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43rd New York Infantry

Online Books:
43rd New York Infantry Soldier Roster - Annual Report of the Adjutant General of the State of New York For the Year 1893, Volume 23     View the Entire Book

Regimental History
Forty-third New York Infantry. — Cols., Francis L. Vinton, Benjamin F. Baker, John Wilson, Charles A. Milliken; Lieut. -Cols., Charles H. Pierson, Benjamin F. Baker, John Wilson, John Fryer, James D. Visscher, Volkert V. Van Patten, Charles A. Milliken, William H. Terrell; Majs., Benjamin F. Baker, John Wilson, John Fryer, William Wallace, John L. Newman, Volkert V. Van Patten, Charles A. Milliken, Samuel Davidson, William Russell. The 43d, the "Albany Rifles," contained five companies from Albany, two from New York city, one from Montgomery county, one from Washington county and one from Otsego county and was organized at Albany, where it was mustered into the U. S. service in Aug. and Sept., 1861, for three years, and left the state for Washington, 700 strong, Sept. 21. It went into camp at Alexandria, Va., being first assigned to Hancock's brigade, Smith's division, 4th corps, Army of the Potomac, and in May, 1862, to the 1st brigade, 2nd division, 6th corps, with which it participated in the siege of Yorktown, fought at Lee's mill, Williamsburg, and in the Seven Days' battles, losing in that week 71 killed, wounded and missing. Owing to reduction in numbers, the regiment was consolidated on July 18, 1862, into a battalion of five companies. The 43d took part in the battle of Antietam, went into camp at Sharpsburg, Md., where five new companies joined it in October, and was next actively engaged at Fredericksburg, after which it established winter quarters at Falmouth. As part of the light brigade, 6th corps, it fought in the Chancellorsville campaign, losing 138 men at Salem Church, and 66 in the assault upon Marye's heights. It again encountered the enemy at Deep Run crossing in June, when the loss of the light brigade was so severe that it was broken up and the 43d was assigned to the 3d brigade, 2nd division, 6th corps, with which it continued to serve during its term of enlistment. The brigade reached Gettysburg on July 2, after a forced march, and went into action the next day. During the autumn of 1863, it encountered the enemy at Rappahannock Station, Locust Grove, Auburn and Mine Run, and finally established winter quarters at Brandy Station in December, when 217 members reenlisted and immediately received their veteran furlough. Camp was broken on May 3, 1864, for the Wilderness campaign which proved to be the most fatal for the 43d of any during its service. In the battle of the Wilderness the total loss was 198 members, including 3 field officers killed or mortally wounded. Although reduced to an effective force of 7 officers and 92 men, the regiment was active at Spottsylvania, the North Anna, Totopotomy and Cold Harbor and shared in the first assault on Petersburg. At the time of Early's raid, the 6th corps was hurried to Washington and repulsed the enemy at Port Stevens, where Col. Visscher, and 5 enlisted men were killed and 29 wounded. Continuing the campaign in the Shenandoah Valley, the regiment was engaged at Charlestown, the Opequan, Fisher's hill, and Cedar Creek. The original members not reenlisted were mustered out at Albany, Sept. 29, 1864, and 15 officers and 400 veterans and recruits remained in the field, in camp at Winchester. On Dec. 5, the regiment returned to Petersburg and was posted near Fort Stedman. It shared in the final assault April 2, 1865, in the battle of Sailor's creek, and was present at the surrender of Lee's Army at Appomattox. The 6th corps was then stationed for a short time at Danville, Va., after which it participated in the grand review of the Union armies at Washington, where the 43d was mustered out on June 27, 1865. The total strength of the regiment was 2,327 members, of whom 692 were killed, wounded or captured, 94 died from accident or disease, and 27 perished in prison. The deserved reputation of the 43d as a crack fighting regiment is confirmed by Col. Fox, who names it one of the "three hundred fighting regiments."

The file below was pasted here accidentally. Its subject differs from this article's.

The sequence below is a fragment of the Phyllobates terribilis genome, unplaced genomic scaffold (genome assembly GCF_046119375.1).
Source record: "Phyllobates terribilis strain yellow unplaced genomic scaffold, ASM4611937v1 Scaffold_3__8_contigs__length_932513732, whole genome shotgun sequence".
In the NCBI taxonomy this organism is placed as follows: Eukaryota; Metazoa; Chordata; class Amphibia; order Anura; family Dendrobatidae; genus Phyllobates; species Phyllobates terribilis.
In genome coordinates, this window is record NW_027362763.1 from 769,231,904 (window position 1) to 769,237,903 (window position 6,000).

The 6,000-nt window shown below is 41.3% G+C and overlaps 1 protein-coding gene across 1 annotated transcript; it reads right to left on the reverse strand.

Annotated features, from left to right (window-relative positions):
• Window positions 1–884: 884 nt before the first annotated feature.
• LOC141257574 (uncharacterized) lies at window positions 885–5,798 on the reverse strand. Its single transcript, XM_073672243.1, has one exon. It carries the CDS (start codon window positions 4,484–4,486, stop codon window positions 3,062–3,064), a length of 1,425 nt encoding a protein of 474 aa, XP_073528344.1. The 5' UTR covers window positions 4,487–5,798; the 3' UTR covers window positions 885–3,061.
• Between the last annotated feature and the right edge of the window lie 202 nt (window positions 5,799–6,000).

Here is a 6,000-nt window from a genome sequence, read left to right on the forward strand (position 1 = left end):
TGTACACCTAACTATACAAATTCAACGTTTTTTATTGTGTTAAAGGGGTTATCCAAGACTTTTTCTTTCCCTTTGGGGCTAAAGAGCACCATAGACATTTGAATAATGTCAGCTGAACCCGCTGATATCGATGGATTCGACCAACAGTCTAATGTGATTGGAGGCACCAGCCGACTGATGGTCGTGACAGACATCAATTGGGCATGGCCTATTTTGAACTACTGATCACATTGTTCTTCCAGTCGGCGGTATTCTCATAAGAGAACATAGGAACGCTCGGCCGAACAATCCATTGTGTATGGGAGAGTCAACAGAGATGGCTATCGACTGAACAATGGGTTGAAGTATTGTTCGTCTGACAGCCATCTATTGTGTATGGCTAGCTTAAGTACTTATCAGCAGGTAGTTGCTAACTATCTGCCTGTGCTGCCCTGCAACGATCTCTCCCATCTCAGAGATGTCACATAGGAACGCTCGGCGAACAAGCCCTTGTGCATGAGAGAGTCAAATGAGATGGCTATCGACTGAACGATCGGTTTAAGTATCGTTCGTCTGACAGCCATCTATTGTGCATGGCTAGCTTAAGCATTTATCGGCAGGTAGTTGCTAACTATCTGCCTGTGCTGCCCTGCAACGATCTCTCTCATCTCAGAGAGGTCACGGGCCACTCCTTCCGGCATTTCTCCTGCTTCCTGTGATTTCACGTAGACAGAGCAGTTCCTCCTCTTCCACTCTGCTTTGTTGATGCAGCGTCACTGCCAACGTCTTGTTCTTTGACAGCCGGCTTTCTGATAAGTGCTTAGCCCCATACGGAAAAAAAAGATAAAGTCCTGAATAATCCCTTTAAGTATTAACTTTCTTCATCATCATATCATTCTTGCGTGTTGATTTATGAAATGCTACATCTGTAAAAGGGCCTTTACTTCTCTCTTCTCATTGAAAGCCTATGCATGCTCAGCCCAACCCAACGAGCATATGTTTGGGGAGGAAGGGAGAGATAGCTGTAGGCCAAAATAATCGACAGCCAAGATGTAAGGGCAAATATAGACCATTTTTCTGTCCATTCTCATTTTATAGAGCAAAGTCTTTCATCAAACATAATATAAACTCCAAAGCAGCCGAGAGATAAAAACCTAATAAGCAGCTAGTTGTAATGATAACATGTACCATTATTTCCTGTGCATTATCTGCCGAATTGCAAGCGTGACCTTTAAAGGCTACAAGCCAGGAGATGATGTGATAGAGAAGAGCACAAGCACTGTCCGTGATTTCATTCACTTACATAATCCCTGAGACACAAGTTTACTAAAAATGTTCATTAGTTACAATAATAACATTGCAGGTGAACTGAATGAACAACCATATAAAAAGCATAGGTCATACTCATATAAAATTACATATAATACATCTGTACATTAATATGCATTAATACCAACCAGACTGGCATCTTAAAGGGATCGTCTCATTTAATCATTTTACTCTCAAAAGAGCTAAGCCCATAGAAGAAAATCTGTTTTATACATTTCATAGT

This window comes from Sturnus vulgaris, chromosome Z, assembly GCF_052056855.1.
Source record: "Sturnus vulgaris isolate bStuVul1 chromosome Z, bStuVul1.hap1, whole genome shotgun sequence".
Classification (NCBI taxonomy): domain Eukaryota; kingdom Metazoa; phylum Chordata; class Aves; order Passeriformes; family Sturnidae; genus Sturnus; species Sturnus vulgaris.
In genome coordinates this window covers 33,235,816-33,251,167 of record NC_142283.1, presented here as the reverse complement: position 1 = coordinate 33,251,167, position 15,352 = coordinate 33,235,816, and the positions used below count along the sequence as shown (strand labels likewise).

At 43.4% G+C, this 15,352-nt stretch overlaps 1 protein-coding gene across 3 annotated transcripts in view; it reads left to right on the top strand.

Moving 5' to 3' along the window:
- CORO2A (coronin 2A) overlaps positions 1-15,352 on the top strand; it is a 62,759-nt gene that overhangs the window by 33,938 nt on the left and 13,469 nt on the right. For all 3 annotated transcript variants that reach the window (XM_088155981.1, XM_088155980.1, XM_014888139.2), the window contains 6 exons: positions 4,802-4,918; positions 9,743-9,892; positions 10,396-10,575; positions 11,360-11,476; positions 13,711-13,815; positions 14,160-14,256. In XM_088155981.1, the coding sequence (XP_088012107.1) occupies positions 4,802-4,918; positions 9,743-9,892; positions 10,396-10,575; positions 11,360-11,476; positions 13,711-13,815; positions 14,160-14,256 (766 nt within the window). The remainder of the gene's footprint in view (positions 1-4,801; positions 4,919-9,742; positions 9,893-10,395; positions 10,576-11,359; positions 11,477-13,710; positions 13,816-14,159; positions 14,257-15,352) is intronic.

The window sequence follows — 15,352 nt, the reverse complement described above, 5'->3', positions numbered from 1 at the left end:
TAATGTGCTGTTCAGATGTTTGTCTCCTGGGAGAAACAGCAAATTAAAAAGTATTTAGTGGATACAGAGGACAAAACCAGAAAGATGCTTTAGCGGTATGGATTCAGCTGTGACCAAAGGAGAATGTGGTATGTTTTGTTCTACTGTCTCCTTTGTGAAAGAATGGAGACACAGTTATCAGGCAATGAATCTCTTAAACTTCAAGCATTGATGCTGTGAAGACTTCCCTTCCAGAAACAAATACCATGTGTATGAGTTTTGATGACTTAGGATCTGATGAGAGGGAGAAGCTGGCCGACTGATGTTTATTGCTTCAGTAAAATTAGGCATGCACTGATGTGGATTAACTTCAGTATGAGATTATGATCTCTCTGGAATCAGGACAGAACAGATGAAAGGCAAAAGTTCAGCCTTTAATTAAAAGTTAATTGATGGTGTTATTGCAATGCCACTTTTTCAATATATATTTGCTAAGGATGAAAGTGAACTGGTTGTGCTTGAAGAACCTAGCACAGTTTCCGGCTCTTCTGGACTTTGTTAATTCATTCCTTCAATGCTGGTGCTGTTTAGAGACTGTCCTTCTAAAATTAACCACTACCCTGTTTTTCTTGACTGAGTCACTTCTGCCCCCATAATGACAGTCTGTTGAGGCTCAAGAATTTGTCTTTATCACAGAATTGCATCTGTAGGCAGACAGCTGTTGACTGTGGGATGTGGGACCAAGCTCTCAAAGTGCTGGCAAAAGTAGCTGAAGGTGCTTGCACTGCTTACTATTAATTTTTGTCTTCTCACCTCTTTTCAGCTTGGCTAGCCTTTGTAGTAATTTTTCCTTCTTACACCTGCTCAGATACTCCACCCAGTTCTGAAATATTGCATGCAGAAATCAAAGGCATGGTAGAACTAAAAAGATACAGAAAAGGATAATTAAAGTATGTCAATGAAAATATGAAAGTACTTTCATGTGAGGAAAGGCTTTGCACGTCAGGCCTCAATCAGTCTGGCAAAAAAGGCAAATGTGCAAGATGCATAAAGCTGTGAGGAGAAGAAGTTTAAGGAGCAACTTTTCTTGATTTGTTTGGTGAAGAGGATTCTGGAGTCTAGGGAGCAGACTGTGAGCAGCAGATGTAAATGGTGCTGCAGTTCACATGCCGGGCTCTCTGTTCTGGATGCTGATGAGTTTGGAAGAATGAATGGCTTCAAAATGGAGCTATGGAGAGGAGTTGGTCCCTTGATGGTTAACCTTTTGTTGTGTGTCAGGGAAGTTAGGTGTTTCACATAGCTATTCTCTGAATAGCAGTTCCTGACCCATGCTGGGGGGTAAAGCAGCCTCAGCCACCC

Regimental history taken from "The Union Army" by Federal Publishing Company, 1908 - Volume 2

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